Overview: Unemployment insurance provides temporary financial assistance to workers who have lost their jobs through no fault of their own. Unemployment insurance is administered at the state level (in compliance with federal law), and each state establishes its own rules with respect to amounts, duration and eligibility for benefits.
The Federal Unemployment Tax Act (FUTA) requires employers to pay a federal tax of six percent of the first $7,000 paid to each employee. Most states also require employers to make additional contributions. Only a handful of states require employees to make contributions to unemployment insurance.
Eligibility for benefits varies by state, but in most states unemployed workers must:
Benefits are generally a percentage of earnings over the most recent 52 weeks up to a state maximum and are usually paid for up to 26 weeks. Additional benefits may be provided during periods of high unemployment.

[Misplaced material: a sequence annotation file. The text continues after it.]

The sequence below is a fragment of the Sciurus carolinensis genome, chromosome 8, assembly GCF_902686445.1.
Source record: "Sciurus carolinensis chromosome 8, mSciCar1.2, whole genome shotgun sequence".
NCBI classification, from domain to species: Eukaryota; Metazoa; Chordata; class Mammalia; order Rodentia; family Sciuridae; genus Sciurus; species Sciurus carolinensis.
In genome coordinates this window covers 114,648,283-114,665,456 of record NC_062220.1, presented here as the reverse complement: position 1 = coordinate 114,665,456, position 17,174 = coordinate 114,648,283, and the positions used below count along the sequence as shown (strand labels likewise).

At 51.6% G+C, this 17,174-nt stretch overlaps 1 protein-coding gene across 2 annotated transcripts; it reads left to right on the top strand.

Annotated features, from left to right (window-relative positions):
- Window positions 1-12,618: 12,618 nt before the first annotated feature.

Trends: While employees who quit their jobs generally are not entitled to receive unemployment benefits, some states make an exception for employees who quit due to domestic violence, including Arizona, Arkansas, California, Maryland, New Jersey, Texas, Washington and, beginning October 5, 2014, Minnesota.
Author: Tracy Morley, SPHR, Legal Editor
Updated to reflect a change in the test used for employment classification under California Wage Orders, and a forthcoming penalty under the Property Service Workers Protection Act.
Updated to reflect a forthcoming increase in the penalty for failing to timely file quarterly reports.
Updated to reflect information on a New Jersey Supreme Court case regarding unemployment benefits eligibility.
Updated to reflect protections against identity theft under the Michigan Employment Security Act, effective March 21, 2018.
Updated to include information on a Kentucky Supreme Court case regarding liability for making false statements in unemployment proceedings.
Updated to include final regulations governing supplemental EMACs, effective January 1, 2018.
Updated to reflect the federal tax reform law's effect on family and medical leave benefits, effective January 1, 2018.
Updated to include an amendment related to unemployment benefits eligibility and domestic violence, effective January 1, 2018.
HR guidance on laws governing unemployment insurance.